As the novel coronavirus has rapidly developed into the worst global health crisis in a century, governments around the world have been compelled to take extraordinary action to stem the viral spread and mitigate the human and economic toll. In some instances, such emergency measures have been well-justified, proportionate, time-limited, and reasonably related to curbing the outbreak. Yet, as has been widely documented at Just Security, in many countries, governments have used the COVID-19 pandemic as an excuse to erode checks on executive authority, censor their populations, discriminate against marginalized populations, and further undermine the rule of law. The misuse and abuse of emergency measures enacted in the wake of the coronavirus outbreak has accelerated an ongoing, parallel pandemic concerning rule of law and human rights worldwide.
Both common sense and international law recognize the need for flexibility in times of crisis. Yet leaders in Brazil, China, Hungary, India, the Philippines, and Venezuela, among many others, are using the COVID-19 pandemic as a pretext to enact emergency measures that stifle dissent, sideline political opposition, and consolidate power.
In the midst of this rapidly escalating human rights crisis, bipartisan groups in the U.S. Senate and House recently introduced near-identical bills, entitled the “Protecting Human Rights During Pandemic Act” (PHRDPA) (S. 3819 and H.R. 6986). The legislation would compel and enable the U.S. government to do more to support human rights defenders, journalists, and marginalized groups serving on the front lines of the parallel pandemic. Given the PHRDPA’s strong—and increasingly rare—bipartisan support, and its potential centrality to contesting an international landscape increasingly marked by surging authoritarianism, the bill merits a brief explainer.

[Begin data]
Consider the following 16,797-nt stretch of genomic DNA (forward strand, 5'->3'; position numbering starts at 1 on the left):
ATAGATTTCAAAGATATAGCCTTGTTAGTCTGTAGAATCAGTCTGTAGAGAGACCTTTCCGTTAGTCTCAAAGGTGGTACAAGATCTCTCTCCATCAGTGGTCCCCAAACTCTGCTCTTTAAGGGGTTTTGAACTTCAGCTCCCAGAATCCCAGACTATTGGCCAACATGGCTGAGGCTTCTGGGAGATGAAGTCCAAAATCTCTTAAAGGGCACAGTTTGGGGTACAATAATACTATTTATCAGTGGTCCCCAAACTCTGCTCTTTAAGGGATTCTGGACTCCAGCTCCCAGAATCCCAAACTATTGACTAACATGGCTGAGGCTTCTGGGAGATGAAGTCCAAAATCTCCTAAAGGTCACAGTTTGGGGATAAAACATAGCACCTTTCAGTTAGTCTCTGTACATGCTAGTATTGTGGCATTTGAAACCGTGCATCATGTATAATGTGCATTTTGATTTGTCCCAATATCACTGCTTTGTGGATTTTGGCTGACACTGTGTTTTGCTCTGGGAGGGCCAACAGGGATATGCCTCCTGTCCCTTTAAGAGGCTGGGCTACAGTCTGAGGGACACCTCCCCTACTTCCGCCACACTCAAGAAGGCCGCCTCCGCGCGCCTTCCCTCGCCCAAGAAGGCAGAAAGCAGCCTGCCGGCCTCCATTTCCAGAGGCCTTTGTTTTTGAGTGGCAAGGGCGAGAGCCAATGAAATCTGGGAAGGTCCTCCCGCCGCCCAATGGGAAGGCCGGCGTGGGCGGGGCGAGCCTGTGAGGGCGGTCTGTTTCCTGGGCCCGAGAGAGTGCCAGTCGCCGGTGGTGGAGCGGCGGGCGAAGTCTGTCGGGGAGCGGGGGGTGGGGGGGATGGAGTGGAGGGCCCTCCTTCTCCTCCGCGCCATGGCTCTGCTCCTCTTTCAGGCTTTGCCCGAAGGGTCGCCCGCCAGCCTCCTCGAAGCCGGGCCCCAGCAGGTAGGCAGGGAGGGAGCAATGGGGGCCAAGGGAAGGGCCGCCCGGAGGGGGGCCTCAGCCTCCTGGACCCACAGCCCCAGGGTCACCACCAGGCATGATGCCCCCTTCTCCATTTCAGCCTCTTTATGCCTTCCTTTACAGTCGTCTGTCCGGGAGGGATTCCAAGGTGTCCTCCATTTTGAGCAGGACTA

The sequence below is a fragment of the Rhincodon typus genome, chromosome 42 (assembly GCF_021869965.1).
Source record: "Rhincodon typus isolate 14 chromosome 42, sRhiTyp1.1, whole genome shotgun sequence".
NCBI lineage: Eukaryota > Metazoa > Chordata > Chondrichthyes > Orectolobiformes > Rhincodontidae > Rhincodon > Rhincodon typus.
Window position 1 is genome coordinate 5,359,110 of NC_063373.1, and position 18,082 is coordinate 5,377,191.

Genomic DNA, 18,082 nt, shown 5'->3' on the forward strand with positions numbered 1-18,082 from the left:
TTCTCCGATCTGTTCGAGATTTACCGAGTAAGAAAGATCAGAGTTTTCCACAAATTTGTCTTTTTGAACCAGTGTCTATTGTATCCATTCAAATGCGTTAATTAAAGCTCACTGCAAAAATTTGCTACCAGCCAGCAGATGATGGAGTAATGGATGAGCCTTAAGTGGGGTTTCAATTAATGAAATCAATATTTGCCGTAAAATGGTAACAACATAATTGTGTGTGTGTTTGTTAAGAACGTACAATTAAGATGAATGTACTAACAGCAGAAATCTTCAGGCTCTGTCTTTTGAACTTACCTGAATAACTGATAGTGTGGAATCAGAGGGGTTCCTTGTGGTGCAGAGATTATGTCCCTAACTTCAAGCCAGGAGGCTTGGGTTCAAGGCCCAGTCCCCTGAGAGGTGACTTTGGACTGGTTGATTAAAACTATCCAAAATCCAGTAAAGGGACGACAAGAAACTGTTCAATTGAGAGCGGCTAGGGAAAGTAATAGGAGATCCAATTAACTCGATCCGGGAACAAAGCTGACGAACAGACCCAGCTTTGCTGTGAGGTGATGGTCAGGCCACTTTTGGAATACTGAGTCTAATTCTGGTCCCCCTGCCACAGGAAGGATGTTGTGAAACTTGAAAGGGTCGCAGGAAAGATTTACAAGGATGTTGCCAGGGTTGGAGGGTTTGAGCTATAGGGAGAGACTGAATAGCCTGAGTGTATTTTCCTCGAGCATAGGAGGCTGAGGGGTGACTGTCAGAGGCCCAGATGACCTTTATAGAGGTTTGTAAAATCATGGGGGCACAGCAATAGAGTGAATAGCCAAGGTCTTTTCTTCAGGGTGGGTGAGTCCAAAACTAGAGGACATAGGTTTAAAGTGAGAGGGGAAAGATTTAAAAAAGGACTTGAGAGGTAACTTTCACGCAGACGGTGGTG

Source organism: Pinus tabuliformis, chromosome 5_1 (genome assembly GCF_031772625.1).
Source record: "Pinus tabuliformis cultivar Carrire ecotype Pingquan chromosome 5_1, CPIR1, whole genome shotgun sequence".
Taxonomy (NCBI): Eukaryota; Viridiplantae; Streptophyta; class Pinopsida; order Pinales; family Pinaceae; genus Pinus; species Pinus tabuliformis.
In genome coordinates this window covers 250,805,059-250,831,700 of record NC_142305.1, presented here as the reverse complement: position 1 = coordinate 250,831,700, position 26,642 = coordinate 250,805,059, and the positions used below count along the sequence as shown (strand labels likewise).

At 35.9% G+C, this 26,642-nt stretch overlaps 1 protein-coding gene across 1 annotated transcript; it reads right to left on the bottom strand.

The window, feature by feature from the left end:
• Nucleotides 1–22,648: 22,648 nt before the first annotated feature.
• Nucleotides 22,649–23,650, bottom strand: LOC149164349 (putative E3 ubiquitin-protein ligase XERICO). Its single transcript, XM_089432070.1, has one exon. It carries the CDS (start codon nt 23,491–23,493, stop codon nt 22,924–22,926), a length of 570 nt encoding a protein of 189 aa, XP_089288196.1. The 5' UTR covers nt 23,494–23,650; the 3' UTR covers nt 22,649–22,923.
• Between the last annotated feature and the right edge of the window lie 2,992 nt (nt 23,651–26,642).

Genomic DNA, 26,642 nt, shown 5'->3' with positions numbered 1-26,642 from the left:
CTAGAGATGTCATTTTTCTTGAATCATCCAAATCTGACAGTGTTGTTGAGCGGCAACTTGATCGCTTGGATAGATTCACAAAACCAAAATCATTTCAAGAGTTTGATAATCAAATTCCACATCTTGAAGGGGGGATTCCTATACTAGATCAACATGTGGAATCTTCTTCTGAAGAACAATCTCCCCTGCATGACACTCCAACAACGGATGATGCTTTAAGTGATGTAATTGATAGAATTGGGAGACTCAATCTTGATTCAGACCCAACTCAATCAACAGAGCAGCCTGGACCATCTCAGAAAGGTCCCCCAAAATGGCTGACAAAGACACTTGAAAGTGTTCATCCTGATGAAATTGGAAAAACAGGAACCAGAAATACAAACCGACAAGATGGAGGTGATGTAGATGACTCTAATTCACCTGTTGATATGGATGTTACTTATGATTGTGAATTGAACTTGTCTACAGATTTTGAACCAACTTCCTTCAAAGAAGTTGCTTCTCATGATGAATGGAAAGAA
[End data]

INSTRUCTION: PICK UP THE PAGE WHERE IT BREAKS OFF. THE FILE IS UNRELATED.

Protecting Human Rights During a Pandemic – and Beyond
In keeping with its larger approach to foreign affairs, the Trump administration has said and done little in response to the negative trends accelerated by the coronavirus, outside of criticizing a handful of foreign governments that routinely (and justifiably) come in for American censure. For its part, Congress has taken little action to date on the international aspects of the coronavirus response, including with respect to public health and supporting those increasingly threatened by government repression. The result has been an absence of American international leadership, a corresponding rush by the Chinese government to capitalize, and dysfunction within key multilateral bodies, among other outcomes.
While only one element in a much-needed, comprehensive approach to altering this state of affairs, the PHRDPA would go some distance toward bolstering the U.S. government’s heretofore anemic response, and reflects some of the ideas discussed on this site. That may be one reason why it has attracted a base of support spanning the ideological spectrum. In the Senate, the PHRDPA’s nine co-sponsors range from Ed Markey (D-MA) and Jeff Merkley (D-OR) to Marsha Blackburn (R-TN) and Roger Wicker (R-MS). Similarly, the House bill straddles the partisan divide, with Democratic co-sponsors Jim McGovern (D-MA), Tom Malinowski (D-NJ), and Jamie Raskin (D-MD) joined by Republicans Ann Wagner (R-MO), Brian Fitzpatrick (R-PA), and Gus Bilirakis (R-FL).